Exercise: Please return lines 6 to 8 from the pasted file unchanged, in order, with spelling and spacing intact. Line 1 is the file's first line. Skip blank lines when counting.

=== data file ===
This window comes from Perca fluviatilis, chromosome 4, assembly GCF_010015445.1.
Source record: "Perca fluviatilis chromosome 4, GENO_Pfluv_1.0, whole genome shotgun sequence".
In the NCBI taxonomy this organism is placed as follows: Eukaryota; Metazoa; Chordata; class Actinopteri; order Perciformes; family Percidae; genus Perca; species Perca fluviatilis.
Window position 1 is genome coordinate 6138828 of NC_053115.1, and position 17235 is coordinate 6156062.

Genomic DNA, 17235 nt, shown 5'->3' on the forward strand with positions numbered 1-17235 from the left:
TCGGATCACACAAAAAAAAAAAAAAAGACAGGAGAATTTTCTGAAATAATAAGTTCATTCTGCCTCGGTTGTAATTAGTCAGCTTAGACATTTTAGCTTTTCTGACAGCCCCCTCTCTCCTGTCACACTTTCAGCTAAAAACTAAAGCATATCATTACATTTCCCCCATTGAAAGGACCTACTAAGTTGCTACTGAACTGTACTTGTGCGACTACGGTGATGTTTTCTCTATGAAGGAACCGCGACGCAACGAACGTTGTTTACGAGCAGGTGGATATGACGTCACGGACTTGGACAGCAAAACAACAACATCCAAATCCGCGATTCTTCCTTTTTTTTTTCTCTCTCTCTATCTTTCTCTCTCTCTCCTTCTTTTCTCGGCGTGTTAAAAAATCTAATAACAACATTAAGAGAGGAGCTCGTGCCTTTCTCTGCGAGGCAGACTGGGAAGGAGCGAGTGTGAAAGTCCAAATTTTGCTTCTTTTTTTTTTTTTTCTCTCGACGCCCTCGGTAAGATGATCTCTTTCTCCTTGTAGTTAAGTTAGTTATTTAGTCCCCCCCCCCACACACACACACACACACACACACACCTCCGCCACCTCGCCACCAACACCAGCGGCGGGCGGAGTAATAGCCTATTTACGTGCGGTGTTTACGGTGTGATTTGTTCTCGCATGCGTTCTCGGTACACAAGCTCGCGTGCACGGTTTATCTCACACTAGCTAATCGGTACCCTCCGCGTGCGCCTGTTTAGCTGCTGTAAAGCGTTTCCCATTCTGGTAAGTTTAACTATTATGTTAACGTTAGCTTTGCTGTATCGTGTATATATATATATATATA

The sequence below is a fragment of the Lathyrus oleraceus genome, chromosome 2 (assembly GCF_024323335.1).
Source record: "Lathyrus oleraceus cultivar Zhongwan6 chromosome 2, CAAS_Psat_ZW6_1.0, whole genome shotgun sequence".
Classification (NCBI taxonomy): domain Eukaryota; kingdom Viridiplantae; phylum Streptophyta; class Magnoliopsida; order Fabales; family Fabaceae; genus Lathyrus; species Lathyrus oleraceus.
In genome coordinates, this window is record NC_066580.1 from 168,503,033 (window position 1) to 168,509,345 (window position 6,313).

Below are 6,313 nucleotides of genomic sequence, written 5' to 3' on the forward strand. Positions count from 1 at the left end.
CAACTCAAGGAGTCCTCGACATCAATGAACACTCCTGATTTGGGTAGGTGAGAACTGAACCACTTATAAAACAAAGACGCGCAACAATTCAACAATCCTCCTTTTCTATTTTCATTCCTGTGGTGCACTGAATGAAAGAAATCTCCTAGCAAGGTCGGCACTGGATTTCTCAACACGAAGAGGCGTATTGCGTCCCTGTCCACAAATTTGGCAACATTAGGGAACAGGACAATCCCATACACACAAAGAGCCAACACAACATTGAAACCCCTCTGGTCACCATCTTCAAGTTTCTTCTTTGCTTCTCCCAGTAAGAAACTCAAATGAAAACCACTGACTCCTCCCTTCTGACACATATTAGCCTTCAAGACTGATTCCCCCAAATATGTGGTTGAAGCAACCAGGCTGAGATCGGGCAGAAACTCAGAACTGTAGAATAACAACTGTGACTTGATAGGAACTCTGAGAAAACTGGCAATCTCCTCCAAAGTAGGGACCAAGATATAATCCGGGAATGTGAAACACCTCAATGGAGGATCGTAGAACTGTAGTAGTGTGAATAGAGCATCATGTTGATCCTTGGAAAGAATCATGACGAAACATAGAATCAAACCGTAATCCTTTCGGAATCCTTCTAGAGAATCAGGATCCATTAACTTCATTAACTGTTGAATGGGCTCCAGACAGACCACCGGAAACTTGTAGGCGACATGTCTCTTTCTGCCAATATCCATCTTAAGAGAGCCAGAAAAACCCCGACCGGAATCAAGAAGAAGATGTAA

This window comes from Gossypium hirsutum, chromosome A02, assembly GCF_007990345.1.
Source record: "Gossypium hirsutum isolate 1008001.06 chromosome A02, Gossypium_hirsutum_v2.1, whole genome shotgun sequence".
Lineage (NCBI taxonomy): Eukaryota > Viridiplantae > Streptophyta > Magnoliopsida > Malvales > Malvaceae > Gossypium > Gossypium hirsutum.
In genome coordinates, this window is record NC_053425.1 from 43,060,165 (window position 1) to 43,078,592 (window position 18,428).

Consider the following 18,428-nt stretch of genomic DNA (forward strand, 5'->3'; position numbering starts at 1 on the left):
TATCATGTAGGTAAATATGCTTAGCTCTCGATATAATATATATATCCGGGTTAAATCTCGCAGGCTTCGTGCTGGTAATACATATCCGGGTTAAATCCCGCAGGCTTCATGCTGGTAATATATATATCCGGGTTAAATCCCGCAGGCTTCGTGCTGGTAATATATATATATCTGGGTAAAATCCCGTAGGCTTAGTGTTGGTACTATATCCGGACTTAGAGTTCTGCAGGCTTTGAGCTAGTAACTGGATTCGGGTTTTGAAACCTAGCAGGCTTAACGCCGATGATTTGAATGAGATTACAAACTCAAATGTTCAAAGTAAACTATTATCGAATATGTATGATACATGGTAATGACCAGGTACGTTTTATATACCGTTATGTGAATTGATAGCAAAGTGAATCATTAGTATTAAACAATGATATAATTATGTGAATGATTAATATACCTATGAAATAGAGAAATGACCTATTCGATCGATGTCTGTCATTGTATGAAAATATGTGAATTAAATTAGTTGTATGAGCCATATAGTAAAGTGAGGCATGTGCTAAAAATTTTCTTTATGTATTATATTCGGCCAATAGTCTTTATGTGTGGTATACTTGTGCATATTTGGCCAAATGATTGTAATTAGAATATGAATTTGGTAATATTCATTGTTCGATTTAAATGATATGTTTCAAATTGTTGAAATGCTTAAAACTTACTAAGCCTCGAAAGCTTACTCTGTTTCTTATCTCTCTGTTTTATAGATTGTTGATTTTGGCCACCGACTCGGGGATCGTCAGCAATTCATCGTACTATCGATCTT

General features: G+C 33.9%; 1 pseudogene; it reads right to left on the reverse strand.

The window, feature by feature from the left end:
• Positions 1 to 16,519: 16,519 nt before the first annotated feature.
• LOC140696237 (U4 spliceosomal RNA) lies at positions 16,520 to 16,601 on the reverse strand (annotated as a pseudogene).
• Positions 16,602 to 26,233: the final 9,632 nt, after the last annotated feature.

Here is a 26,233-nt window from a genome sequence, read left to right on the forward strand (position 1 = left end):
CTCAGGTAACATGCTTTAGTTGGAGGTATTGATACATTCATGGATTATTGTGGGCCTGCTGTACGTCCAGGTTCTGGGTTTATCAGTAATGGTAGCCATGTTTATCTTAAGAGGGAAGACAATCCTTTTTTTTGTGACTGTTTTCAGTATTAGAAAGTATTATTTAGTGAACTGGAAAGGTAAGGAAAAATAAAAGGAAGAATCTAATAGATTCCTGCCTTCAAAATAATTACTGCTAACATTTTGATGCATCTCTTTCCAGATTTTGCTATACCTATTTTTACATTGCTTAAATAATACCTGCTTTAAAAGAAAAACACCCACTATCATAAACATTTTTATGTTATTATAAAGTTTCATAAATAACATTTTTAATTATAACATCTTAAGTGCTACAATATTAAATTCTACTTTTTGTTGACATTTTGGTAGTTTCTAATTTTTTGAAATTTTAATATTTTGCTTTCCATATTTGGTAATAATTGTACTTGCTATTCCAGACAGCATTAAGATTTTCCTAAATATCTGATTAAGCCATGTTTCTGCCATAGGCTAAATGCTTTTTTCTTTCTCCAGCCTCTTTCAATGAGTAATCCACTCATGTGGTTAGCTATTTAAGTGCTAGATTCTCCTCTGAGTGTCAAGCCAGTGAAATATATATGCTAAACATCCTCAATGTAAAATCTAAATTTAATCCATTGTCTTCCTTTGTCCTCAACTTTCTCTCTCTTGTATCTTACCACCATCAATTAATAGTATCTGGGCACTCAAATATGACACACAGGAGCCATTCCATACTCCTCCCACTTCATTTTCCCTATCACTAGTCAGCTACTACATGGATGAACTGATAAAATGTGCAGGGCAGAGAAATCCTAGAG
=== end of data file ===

TCGGATCACACAAAAAAAAAAAAAAAGACAGGAGAATTTTCTGAAATAATAAGTTCATTCTGCCTCGGTTGTAATTAGTCAGCTTAGACATTTTAGCTTTTCTGACAGCCCCCTCTCTCCTGTCACACTTTCAGCTAAAAACTAAAGCATATCATTACATTTCCCCCATTGAAAGGACCTACTAAGTTGCTACTGAACTGTACTTGTGCGACTACGGTGATGTTTTCTCTATGAAGGAACCGCGACGCAACGAACGTTGTTTACGAGCAGGTGGATATGACGTCACGGACTTGGACAGCAAAACAACAACATCCAAATCCGCGATTCTTCCTTTTTTTTTTCTCTCTCTCTATCTTTCTCTCTCTCTCCTTCTTTTCTCGGCGTGTTAAAAAATCTAATAACAACATTAAGAGAGGAGCTCGTGCCTTTCTCTGCGAGGCAGACTGGGAAGGAGCGAGTGTGAAAGTCCAAATTTTGCTTCTTTTTTTTTTTTTTCTCTCGACGCCCTCGGTAAGATGATCTCTTTCTCCTTGTAGTTAAGTTAGTTATTTAGTCCCCCCCCCCACACACACACACACACACACACACACCTCCGCCACCTCGCCACCAACACCAGCGGCGGGCGGAGTAATAGCCTATTTACGTGCGGTGTTTACGGTGTGATTTGTTCTCGCATGCGTTCTCGGTACACAAGCTCGCGTGCACGGTTTATCTCACACTAGCTAATCGGTACCCTCCGCGTGCGCCTGTTTAGCTGCTGTAAAGCGTTTCCCATTCTGGTAAGTTTAACTATTATGTTAACGTTAGCTTTGCTGTATCGTGTATATATATATATATATA

The sequence below is a fragment of the Lathyrus oleraceus genome, chromosome 2 (assembly GCF_024323335.1).
Source record: "Lathyrus oleraceus cultivar Zhongwan6 chromosome 2, CAAS_Psat_ZW6_1.0, whole genome shotgun sequence".